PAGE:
Prominent pollster and FiveThirtyEight editor-in-chief Nate Silver said the impact of the coronavirus outbreak on the outcome of the 2020 elections is difficult to predict, calling the public health emergency a "fat tail kind of black swan type of risk."
"Coronavirus is what you might call a fat tail kind of black swan type of risk," Silver said. "And we're sitting here and maybe in a month it will seem silly how much people panicked, and maybe in a month it'll seem like that was just the tip of a gigantic iceberg. And so that I think in the short term it will kind of maybe overwhelm whatever whatever [public opinion polling] trends we've seen so far."
A "fat tail" event is a statistical phenomenon during which there is a greater likelihood that extreme outcomes occur, relative to what one would expect to be a normal likelihood of extreme outcomes. A "black swan" event is an unforeseen event that involves extreme outcomes.
In regard to the Democratic primary race, Silver said that supporters of former Vice President Joe Biden may use the coronavirus outbreak as part of their case in arguing for Sen. Bernie Sanders I-Vt., should drop out of the race.
"I think we're not at the point yet where you would say that Bernie has gone on for an unusually long time," Silver said of the current state of the Democratic primary race.
Though, he pointed out, after the remaining Democratic primary races in March and in early April, there is a three-week lull that may lead to mounting pressure on Sanders to concede the contest to Biden.
"That is when I think some Democrats might say, 'Hey, look, Bernie, at this point, number one, the math really won't work. And number two... we should prepare for the general election. By the way, the whole country might be shut down at this point in time depending on how social distancing happens and coronavirus," he noted. "And so that's when I think people might really twist his arm and say, at this point, it's unambiguously, maybe damaging for the party."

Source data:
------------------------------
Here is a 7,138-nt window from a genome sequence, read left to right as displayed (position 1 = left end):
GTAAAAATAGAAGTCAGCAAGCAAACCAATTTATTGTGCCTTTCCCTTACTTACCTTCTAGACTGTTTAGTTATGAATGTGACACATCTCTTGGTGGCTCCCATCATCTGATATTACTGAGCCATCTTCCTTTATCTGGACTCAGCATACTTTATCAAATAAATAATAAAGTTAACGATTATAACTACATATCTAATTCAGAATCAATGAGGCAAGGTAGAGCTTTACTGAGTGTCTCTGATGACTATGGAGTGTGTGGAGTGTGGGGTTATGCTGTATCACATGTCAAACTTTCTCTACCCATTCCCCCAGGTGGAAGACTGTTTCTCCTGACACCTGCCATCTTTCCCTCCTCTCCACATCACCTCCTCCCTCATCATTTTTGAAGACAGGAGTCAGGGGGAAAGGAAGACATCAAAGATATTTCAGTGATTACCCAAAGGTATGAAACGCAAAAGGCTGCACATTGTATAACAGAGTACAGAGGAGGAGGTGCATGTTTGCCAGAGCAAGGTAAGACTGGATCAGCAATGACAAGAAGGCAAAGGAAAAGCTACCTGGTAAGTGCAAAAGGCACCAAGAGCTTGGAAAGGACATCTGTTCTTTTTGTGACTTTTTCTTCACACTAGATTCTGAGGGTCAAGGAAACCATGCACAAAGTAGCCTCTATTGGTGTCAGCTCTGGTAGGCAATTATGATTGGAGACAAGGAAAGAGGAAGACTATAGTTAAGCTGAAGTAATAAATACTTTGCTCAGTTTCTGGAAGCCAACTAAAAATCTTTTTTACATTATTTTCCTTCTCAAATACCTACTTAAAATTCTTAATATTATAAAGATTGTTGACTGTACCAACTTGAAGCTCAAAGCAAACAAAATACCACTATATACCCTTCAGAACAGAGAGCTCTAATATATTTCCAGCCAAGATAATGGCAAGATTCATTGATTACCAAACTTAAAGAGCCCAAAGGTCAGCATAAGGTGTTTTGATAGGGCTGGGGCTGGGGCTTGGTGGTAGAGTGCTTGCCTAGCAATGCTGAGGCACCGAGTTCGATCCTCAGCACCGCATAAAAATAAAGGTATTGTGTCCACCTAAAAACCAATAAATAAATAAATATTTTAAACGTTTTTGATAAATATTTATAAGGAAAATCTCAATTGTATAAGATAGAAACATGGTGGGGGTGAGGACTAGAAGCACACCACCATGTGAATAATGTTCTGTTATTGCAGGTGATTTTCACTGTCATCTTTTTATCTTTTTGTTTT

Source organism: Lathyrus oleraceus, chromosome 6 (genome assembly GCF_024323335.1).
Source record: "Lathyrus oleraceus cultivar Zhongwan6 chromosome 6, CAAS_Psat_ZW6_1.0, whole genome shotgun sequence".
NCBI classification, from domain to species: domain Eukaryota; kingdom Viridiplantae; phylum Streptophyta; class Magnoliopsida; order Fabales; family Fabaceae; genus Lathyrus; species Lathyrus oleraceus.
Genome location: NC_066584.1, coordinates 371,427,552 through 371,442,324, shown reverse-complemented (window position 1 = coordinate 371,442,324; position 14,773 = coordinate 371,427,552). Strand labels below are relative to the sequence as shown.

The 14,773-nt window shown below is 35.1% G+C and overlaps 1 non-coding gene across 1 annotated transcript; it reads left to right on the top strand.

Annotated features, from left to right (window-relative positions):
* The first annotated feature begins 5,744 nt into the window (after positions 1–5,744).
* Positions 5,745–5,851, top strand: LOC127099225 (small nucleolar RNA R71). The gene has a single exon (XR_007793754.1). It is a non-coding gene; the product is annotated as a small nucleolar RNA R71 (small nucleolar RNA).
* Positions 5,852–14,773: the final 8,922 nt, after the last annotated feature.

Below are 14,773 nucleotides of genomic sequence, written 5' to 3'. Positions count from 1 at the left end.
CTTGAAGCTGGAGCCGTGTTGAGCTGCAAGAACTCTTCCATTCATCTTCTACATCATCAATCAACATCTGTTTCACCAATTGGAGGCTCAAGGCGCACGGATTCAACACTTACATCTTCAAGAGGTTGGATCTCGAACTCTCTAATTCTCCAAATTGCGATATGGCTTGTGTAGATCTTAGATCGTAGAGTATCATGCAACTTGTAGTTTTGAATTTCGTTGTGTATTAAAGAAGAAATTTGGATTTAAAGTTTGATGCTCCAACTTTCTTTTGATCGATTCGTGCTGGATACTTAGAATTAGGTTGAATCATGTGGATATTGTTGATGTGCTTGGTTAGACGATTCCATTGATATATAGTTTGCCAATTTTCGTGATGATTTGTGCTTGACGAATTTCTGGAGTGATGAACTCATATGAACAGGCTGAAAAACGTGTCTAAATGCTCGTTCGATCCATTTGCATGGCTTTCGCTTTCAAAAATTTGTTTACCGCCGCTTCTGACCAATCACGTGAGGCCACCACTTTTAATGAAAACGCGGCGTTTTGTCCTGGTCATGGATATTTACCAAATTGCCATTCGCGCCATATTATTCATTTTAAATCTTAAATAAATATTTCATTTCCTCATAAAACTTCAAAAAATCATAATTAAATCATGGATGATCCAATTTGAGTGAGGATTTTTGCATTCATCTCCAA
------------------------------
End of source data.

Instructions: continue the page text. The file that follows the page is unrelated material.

Fox News contributor and Fox Nation host Kristen Soltis Anderson asked Silver to react to new polling from Gallup that showed more Americans now say that they approve of the job congressional Republicans (40 percent) are doing than of congressional Democrats (35 percent).
"I have not seen this number show more people approving of Republicans in Congress than Democrats in Congress, but for the first time in 15 years, that seems to have happened," she said.
Silver said that when it comes to the Republicans in Congress, as well as Trump's chances come November, it is also a muddy picture.
"I think with numbers for Congress, you want to look more toward the long term and not the most recent data point because it can follow the latest story on people's minds," Silver argued, pointing to a recent spike in the president's approval rating.
"There was some type of bounce for Trump in the polls based on the end of the impeachment process after the acquittal. Not huge, but he was in the approval rating averages... basically up to 44, 45 percent, which is actually with the Electoral College, pretty competitive."
"[Trump] has receded back at 42 or 43 [percent] since then," he concluded. "The coronavirus story is now dominating the news. By the time we get to the fall, it might be something different."
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